“I offered it to Channel 4, Channel 5, ITV – they all rejected me. Even when I’d managed to finally convince ITV to take it, various people there still got cold feet about it.”

Rejection letters from his time hawking the show around London’s notoriously fickle TV land will soon be added to the great collection of memorabilia he keeps in the attic of the sprawling eight-bedroom E2 million Georgian manor house he has lived in for the past 20 years with wife Sarah.

In among the boxes is his collection of signed photographs from the early stars of UTV who he wrote to as a child. For as long as he can remember, he says he has always been fascinated about light entertainment.

And while his childhood peers were busy building tree forts, he built TV studios in his bedroom using his toy soldiers as cast and crew to all manner of imaginary production scenarios rolling around his little head.

He said: “I built three studios out of balsa wood and used my soldiers, although they had their guns removed.

“There was a small news and current affairs studio, another with a huge orchestra in and then there was a continuity studio.

“I was just fascinated by the whole process of TV, even though I knew very little about it.”

But it was a passion that did little to enhance his prospects – at the time – of winning the Pupil Most Likely To Succeed Award at school. Far from it.

He said: “I remember being in maths class one day near the end of sixth form and the teacher went round the class asking us all what we wanted to do.

“All sorts of careers tripped off people’s tongues like lawyer, politician, fireman, soldier and then he came to me.

“‘What about you Smith?’ he barked. When I said I wanted to work in TV, boys just started laughing and I could hear the sniggering around me.

“The teacher himself just shrugged and said there wasn’t anything he could say to me. He was completely dismissive. I think he thought I was a complete no hoper.”

His passion for television convinced him not to bother going to university once he left school.

Instead he took a E6-a-week – or “three pounds, seven and six” to be precise – job as a projectionist at Belfast’s Grand Opera House. At the time, he was also a drummer with the Belfast band The Corsairs.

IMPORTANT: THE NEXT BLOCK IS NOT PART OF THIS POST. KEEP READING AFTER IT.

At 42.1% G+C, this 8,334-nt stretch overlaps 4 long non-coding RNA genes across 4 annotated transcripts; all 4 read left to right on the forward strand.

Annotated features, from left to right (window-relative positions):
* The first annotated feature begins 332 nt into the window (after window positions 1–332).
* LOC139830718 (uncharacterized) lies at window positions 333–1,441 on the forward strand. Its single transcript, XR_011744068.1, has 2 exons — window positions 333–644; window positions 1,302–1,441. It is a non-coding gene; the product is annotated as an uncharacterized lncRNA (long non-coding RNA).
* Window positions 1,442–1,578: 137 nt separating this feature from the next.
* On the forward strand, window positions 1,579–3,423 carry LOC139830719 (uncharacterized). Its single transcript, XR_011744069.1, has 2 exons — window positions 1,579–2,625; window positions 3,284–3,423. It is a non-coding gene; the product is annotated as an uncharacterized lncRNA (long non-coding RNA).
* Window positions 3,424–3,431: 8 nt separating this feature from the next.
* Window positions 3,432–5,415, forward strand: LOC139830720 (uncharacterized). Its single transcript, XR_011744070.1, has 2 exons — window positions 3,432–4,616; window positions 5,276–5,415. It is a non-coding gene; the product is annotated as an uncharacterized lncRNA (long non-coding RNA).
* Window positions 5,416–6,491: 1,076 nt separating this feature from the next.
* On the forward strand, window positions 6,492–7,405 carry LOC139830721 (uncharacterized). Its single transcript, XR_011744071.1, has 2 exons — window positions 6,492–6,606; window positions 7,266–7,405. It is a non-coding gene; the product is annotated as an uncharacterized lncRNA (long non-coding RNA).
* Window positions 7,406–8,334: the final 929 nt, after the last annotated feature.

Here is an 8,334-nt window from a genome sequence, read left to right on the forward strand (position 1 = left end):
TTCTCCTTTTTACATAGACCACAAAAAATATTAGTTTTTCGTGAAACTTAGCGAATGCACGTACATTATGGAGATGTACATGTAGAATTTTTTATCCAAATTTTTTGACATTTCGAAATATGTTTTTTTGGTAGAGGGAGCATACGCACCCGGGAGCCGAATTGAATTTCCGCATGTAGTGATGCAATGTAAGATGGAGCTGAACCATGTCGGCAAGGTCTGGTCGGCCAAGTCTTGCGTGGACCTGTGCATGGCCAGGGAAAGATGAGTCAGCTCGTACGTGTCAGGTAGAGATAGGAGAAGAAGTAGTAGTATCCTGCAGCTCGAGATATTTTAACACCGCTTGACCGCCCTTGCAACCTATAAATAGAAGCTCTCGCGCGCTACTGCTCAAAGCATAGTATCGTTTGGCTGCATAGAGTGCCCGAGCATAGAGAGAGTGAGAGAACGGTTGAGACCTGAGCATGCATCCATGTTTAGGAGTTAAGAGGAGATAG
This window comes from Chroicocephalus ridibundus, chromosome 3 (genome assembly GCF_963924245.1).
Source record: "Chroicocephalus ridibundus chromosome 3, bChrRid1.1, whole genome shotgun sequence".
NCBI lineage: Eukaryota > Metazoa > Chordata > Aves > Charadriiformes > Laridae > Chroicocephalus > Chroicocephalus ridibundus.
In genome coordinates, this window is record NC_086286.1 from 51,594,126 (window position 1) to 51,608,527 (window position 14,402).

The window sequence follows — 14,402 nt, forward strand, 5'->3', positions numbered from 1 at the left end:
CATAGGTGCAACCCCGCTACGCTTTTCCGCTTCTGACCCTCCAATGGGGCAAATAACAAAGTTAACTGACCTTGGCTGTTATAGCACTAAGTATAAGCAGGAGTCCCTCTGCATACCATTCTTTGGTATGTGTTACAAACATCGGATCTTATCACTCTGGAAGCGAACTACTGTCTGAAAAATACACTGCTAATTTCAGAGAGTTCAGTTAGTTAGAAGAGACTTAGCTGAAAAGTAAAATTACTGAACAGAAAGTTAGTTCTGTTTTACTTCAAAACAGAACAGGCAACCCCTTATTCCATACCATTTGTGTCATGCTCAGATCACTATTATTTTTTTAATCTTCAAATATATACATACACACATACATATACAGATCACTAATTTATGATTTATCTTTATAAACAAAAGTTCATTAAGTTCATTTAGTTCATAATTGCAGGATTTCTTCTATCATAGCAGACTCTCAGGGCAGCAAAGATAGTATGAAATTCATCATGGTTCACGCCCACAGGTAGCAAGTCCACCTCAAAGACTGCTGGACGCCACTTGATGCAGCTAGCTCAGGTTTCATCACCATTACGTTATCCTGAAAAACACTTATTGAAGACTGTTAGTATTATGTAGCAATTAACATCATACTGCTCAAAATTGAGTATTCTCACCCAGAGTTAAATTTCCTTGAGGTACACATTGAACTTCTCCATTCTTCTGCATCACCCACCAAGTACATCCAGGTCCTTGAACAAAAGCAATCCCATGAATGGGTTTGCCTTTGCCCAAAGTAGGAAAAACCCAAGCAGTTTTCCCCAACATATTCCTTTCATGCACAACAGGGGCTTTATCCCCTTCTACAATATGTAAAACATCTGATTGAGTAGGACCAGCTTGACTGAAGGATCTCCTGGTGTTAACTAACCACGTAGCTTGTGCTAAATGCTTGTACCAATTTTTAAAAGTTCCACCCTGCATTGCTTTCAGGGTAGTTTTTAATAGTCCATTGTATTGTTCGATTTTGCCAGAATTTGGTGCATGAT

A few months into the job, he spotted an advert in the Radio Times for a trainee projectionist with the BBC, applied and got it. He effectively started on the “lowest form of ladder rungs” at the age of 19, leaving Belfast for the famous Elstree Studios in the UK.

His flair and passion soon caught the eye of various directors who let him cut his directorial teeth with overseeing the first ever Saturday morning children’s TV show – the Birmingham-made Zokko. In 1973, he left the BBC and went to work for independent TV companies.

He created It’ll Be Alright on the Night, which has since become ITV’s longest-running entertainment programme and which he brought to America in the form of TV’s Censored Bloopers for NBC.

While at London Weekend Television – where he met his wife Sarah – he was assigned the job of “checking out” a then little-known comedian called Jasper Carrott.

Smith recalls: “I’d heard him one day standing in for Kenny Everett on the radio and decided he was possibly the worst comedian I’d ever heard in my life.

“He was deeply unfunny and I was cursing all the way to Birmingham as I drove up to see him but I ended up practically ill on the floor with laughter for the two hours he spoke.

“I raced back to London and told my boss Michael Grade that he had to sign him up as fast as possible and we have been firm friends ever since.”

The result of their association was the An Audience With Jasper Carrott, which he produced and directed. Other shows include the award-winning Peter Cook and Company.
In the Eighties, he set up Celador Productions under the banner of Complete Communications.

As well as Millionaire, its string of TV hits include ITV1’s Talking Telephone Numbers, Auntie’s Bloomers for BBC1 and The Hypnotic World of Paul McKenna for ITV1.

A recent hit for Celador has turned out to be Channel Four’s You Are What You Eat and RTE’s animated classic Roobard & Custard. It’s his singular belief in a whole range of TV projects that has been the hallmark of his career.